17

How would I punctuate the bold portion?

"Who are you?" she asked.

"Wait," I replied, "did you just ask me Who are you?"

I would use the following:

"Wait," I replied, "did you just ask me, 'Who are you'?"

  • Comma before the quote

  • Quoted with single quotation marks (instead of italics, which I'd consider another option)

  • Closing quotation mark before the question mark

  • Only one question mark (for my question, not the quoted one)

Is this correct?

  • 1
  • 1
    Single quotes inside of double quotes seems obvious to me, but then I'm a programmer. – Ben Brocka Nov 4 '11 at 0:12
  • @FumbleFingers: Slightly different. My question deals with a quote within another quote. – The English Chicken Nov 4 '11 at 0:30
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    I don't see any difference. We can go on nesting quote within quote within quote until the cows come home. You still put the question mark after the innermost question, as I think all highly-rated answers will show both here and on the original duplicate. – FumbleFingers Nov 4 '11 at 2:33
  • Can we link the two? I think the answers here are clearer. – The English Chicken Nov 4 '11 at 13:13
11

Here's the correct version:

"Wait," I replied, "did you just ask me, 'Who are you?' "

Some things to notice:
1. The statement being quoted is a question, so you need the question mark in the embedded quotation marks. You don't need a second question mark. A sentence can have only one end punctuation mark.
2. The comma before the embedded quotation, which follows standard format for introducing a quotation.
3. The space between the single and double quotation marks at the end.

If I were to revise this, I would write this: "Wait," I said. "Did you just ask me who I am?"

14

I'd punctuate it like this:

"Wait," I replied, "did you just ask me: 'Who are you?'"

Or I'd simply use Reported Speech to avoid this mess with punctuation:

"Wait," I replied, "did you just ask me who I am?"

  • What's the difference between what you proposed and "Did you just ask me who I was?" – RiMMER Nov 3 '11 at 15:01
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    We are taught to replace the present tenses with past tenses when the introductory verb is in a past tense. However, since the question is reported only seconds later (at least that's what I understand from the example given), it sounds unnatural to me to use the form "was". I thought about it, but the present tense sounded more vivid. – Irene Nov 3 '11 at 15:10
  • A comma is more common (in AmE) than a colon to introduce a quoted statement. Also, this needs a space between the single and double quotation mark at the end. See my correction below. – David Bowman Nov 3 '11 at 18:17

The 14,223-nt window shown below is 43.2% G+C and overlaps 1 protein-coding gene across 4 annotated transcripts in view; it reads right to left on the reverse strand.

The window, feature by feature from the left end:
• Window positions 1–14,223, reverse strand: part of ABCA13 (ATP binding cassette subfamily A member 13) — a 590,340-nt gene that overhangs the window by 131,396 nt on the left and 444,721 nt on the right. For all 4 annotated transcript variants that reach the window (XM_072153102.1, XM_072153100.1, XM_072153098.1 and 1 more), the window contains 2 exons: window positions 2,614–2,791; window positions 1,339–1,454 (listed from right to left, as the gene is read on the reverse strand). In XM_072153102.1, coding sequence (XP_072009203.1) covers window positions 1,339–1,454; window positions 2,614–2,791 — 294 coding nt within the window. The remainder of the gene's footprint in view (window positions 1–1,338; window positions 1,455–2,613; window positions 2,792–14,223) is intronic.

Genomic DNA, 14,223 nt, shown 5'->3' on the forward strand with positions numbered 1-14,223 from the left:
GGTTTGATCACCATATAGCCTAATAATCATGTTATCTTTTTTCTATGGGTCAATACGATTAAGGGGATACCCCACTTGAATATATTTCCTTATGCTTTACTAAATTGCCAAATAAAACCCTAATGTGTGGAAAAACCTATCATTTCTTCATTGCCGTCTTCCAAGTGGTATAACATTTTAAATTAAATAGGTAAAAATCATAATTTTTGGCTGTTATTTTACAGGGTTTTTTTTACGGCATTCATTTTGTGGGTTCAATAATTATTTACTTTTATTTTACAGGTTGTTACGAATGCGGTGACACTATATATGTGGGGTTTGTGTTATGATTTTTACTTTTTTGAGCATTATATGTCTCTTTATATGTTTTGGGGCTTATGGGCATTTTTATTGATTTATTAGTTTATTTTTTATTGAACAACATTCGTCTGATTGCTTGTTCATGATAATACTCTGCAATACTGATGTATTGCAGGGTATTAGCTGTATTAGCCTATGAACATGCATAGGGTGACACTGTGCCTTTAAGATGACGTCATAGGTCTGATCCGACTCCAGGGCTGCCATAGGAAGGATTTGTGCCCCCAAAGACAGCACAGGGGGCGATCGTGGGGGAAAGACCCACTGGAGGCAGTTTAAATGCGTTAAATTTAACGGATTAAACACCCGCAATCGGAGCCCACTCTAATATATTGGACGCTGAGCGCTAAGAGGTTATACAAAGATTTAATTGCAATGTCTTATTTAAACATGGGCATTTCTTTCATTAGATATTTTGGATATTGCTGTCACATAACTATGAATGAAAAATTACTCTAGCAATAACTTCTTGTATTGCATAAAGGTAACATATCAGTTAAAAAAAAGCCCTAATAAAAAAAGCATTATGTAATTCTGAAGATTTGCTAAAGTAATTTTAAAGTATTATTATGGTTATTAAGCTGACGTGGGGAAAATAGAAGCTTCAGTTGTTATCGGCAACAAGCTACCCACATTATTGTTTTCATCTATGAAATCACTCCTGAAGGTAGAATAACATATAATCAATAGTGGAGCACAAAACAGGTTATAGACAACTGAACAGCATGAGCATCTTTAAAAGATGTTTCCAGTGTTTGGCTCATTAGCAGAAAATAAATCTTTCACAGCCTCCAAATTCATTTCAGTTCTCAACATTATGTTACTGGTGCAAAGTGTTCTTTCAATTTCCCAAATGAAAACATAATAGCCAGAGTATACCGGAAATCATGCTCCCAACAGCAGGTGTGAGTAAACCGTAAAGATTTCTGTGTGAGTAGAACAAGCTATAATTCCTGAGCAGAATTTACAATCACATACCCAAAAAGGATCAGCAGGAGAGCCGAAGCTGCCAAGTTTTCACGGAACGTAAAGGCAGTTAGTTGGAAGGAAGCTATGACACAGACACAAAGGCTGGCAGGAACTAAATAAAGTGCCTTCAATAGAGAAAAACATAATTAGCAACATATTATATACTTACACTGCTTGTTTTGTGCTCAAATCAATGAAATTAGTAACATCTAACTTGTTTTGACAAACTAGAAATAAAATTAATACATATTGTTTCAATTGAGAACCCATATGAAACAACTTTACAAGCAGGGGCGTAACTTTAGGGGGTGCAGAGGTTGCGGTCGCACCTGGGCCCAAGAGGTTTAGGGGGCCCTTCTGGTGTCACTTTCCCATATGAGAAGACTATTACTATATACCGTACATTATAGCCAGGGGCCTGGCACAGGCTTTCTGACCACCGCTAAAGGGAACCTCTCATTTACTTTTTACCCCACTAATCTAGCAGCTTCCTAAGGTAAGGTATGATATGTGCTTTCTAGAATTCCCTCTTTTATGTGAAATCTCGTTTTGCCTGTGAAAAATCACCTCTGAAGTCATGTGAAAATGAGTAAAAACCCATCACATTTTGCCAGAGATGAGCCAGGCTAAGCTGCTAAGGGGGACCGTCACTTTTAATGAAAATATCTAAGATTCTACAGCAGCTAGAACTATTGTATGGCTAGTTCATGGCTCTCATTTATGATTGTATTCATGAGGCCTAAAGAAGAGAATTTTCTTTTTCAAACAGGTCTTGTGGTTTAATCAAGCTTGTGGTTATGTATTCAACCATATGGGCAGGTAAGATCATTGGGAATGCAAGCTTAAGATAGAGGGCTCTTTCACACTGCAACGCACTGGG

5

Regarding quotation marks, the standard rule in English is to alternate single and double quotes, beginning with double quotes.

For example:

"He said, 'I have arrived.'"

"Al said, 'Bob told me, "Charlie is here."'"

If a question mark is part of the quote, it goes inside the quotation marks. If it is not part of the quote, it goes outside. If there is a question mark inside the quote and nothing follows it except punctuation, we don't put a period after the quote.

Did Bob really say, "I am here"?

But:

Did Bob ask, "Are you here?"

The only time you'd put punctuation after the quote is if it is not a period, like:

I can't believe that Bob asked, "Are you here?"!

A quote that asks a question that is part of a sentence that asks a question is awkward, but technically should be written:

I asked, "Did Bob really ask, 'Are you here?'?"

4

According to this site, you're mostly correct. The one change would be to put the question mark inside the single quotation mark.

"Wait," I replied, "did you just ask me, 'Who are you?'"

4

There’s no way round it. If you want to stick to those words it has to be:

"Wait," I replied, "did you just ask me, 'Who are you?'?"

So best not to stick to those words.

I've since found the passage I was looking for in Trask's 'Penguin Guide to Punctuation'. He writes, 'if a sentence would logically end in two question marks, only the first is written.' I can see that doing so makes for less confusion.

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